Sauteed Red Snapper with Blood Orange and Fennel Salad


Not every recipe comes with a good story.

This is one of them, because the story is this…I saw this recipe in the most recent issue of Cooking Light and though to myself, I think I will try this. And I did.

A simple recipe that highlights the fresh flavors of each ingredient.

The snapper is wild caught and the fennel and blood oranges are in season. The fish is lightly salted and peppered, and a splash of lemon and white wine finish it off.  It took less than 30 minutes to prepare and they boyfriend and I were able to sit down in our messy apartment to enjoy a lunch that looks and tastes a lot fancier than it really is.

I prepared the salad first. Taking my little blood orange in hand, I sliced away the peel and segmented the citrusy beast. For this recipe, I only used half a bulb of fennel, as this is likely the first time I’ve ever eaten it raw to my knowledge, and I’m not a big fan of the anise/licorice flavor, but it’s  in season and fresh, and something I’d like to try.

The original recipe calls for reserving the juice, but having only one blood orange I just went to the fridge for a dash of Simply Orange orange juice. I tossed in some salt and pepper and a drizzle of olive oil and let that sit for a few minutes while I prepared the fish.

The aftermath of salad preparation.

My fish had a few pin bones in it, but I took care of those with a pair of tweezers. I also doused it in milk for a few minutes to take away any potential fishy smell or flavor. Because this was lunch for two, I split the fillet in half, lightly salted and peppered them, and let them sit for a minuet as I heated up the pan.

Debone and pat dry the fillets with paper towels.

I melted a tablespoon of butter into a hot pan and placed the fish down to cook, about 3-5 minutes on each side, depending on the thickness. I placed mine down with the skin-side up, and when I flipped them over, it was then that I sprinkled on a tablespoon of lemon juice and a tablespoon of white wine.

So here is my recipe–a  modification of the one found in Cooking Light. Regular naval oranges can be used in place of the blood oranges, but then, where’s the fun in that?


Blood Orange and Fennel Salad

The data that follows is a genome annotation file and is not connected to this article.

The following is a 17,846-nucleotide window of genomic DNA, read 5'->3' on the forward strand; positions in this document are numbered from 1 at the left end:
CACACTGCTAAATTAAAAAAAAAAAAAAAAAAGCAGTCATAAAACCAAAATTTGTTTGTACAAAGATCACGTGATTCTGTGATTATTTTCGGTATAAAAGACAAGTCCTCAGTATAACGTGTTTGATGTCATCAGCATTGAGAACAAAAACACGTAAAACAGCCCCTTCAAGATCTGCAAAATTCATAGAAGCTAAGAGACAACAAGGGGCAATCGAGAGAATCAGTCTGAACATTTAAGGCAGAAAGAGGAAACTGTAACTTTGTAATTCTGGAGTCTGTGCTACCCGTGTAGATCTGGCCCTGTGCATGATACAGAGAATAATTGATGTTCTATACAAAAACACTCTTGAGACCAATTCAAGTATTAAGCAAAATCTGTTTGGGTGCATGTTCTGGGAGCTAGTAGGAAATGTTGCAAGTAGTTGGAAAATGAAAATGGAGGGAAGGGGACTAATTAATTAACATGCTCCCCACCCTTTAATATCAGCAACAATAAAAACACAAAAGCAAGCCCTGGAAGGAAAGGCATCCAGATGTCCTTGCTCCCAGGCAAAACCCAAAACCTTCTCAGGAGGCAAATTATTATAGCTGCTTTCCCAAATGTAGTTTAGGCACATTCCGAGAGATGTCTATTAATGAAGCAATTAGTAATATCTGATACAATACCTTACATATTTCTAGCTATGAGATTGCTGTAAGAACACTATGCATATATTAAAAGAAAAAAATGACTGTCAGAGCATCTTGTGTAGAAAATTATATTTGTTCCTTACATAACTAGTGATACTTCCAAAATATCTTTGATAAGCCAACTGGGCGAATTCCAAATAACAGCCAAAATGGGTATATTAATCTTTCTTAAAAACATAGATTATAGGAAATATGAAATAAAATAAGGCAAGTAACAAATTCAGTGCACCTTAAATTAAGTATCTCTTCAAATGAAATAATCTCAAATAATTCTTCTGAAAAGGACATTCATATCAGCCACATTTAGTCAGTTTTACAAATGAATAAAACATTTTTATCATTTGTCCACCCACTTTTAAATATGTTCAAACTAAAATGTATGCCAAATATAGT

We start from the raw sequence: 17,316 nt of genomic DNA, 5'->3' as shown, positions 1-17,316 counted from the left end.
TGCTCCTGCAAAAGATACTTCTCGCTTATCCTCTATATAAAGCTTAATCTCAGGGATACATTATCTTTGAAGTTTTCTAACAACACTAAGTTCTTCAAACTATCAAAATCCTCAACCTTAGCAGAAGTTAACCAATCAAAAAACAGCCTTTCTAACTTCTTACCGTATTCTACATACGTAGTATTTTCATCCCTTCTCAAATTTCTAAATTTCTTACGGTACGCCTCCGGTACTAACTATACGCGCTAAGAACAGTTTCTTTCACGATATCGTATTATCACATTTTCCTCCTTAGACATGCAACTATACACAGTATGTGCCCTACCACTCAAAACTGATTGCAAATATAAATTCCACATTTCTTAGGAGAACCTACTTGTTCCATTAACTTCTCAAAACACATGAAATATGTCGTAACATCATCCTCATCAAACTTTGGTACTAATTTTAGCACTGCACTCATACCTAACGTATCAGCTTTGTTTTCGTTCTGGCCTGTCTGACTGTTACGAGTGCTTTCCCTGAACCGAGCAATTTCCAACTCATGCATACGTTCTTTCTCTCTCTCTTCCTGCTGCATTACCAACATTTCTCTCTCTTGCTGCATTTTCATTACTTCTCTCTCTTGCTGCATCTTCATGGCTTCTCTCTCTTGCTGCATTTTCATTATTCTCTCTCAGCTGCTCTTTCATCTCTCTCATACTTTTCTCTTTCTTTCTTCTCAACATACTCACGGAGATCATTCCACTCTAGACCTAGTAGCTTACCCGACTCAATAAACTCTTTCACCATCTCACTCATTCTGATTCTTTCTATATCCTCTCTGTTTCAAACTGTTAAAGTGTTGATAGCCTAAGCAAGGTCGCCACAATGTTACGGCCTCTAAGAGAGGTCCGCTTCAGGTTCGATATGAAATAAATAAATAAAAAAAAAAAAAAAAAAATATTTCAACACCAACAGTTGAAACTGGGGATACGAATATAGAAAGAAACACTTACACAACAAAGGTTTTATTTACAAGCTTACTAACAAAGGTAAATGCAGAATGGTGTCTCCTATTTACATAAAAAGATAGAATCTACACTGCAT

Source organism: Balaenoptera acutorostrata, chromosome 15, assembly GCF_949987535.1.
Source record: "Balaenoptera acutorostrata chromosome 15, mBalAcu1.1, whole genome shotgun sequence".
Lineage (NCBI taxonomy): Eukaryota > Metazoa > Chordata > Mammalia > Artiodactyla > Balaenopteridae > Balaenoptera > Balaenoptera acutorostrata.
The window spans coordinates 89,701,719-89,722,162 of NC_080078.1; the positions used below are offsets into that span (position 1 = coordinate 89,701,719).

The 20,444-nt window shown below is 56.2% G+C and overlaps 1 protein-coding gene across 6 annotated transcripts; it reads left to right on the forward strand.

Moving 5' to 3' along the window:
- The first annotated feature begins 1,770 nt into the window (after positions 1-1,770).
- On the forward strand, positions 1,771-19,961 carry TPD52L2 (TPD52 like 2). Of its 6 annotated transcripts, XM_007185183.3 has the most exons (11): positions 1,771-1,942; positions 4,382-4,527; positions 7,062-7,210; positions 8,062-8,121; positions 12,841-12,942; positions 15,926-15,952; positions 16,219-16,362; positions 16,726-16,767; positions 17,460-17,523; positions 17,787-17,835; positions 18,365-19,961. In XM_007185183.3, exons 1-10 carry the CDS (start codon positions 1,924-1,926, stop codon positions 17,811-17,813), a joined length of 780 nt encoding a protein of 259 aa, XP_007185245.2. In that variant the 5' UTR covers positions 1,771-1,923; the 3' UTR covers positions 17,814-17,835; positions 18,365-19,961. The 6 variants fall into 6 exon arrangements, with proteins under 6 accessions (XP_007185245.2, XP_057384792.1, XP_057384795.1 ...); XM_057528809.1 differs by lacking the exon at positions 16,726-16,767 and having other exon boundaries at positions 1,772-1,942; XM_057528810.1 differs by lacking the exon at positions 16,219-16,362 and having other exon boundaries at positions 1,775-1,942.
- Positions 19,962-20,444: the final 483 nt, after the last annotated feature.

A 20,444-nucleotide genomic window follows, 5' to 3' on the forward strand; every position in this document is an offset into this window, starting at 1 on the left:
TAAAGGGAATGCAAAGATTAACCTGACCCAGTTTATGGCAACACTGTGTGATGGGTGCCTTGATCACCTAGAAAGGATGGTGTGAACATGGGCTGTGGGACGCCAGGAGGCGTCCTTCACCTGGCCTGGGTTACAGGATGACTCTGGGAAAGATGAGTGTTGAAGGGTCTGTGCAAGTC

• 1 blood orange, segmented
  • 2  tablespoons orange juice
  • 1 /2  medium fennel bulb with stalks, sliced thin
  • 1/2 teaspoon olive oil
  • 1/4 teaspoon salt
  • fresh ground pepper to taste


  • 2  tablespoons  butter
  • 2 fillets red snapper, 6-8oz each
  • salt and pepper to taste
  • 1/4 cup white wine
  • 1 tablespoon lemon juice


  1. Peel and section orange.
  2. Thinly slice fennel bulb; and reserve about 1 teaspoon of the fronds. Discard stalks.
  3. Place orange sections, fennel fronds,  and sliced fennel in a medium bowl. Combine with orange juice, olive oil, salt, and fresh ground black pepper, tossing well to coat.
  4. Debone and pat dry fish fillets. Heat a large pan and melt the butter over medium heat. Sprinkle fish evenly with salt and pepper. Cook 3-5 minutes on each side. When you are cooking the fish on the second side, drizzle with the lemon juice and white wine until the wine cooks off. Fish will flake easily when done.
  5. Remove from heat and plate. Top with salad.
FYI: Red snapper (or, alternatively, yellow snapper) is a good choice of fish for sustainability according to the Monterey Bay Aquarium Seafood Guide.

Tags: , , , , ,

2 Responses to “Sauteed Red Snapper with Blood Orange and Fennel Salad”

  1. euromaxx a la carte | Skate with Sautéed Fennel and Tomato | How To Grow And Produce Saffron Says:

    […] Sauteed Red Snapper with Blood Orange and Fennel Salad « matzo&rice […]

  2. Recipe Master List « matzo&rice Says:

    […] sauteed red snapper with blood orange and fennel salad […]

Leave a Reply

Fill in your details below or click an icon to log in: Logo

You are commenting using your account. Log Out /  Change )

Google+ photo

You are commenting using your Google+ account. Log Out /  Change )

Twitter picture

You are commenting using your Twitter account. Log Out /  Change )

Facebook photo

You are commenting using your Facebook account. Log Out /  Change )


Connecting to %s

%d bloggers like this: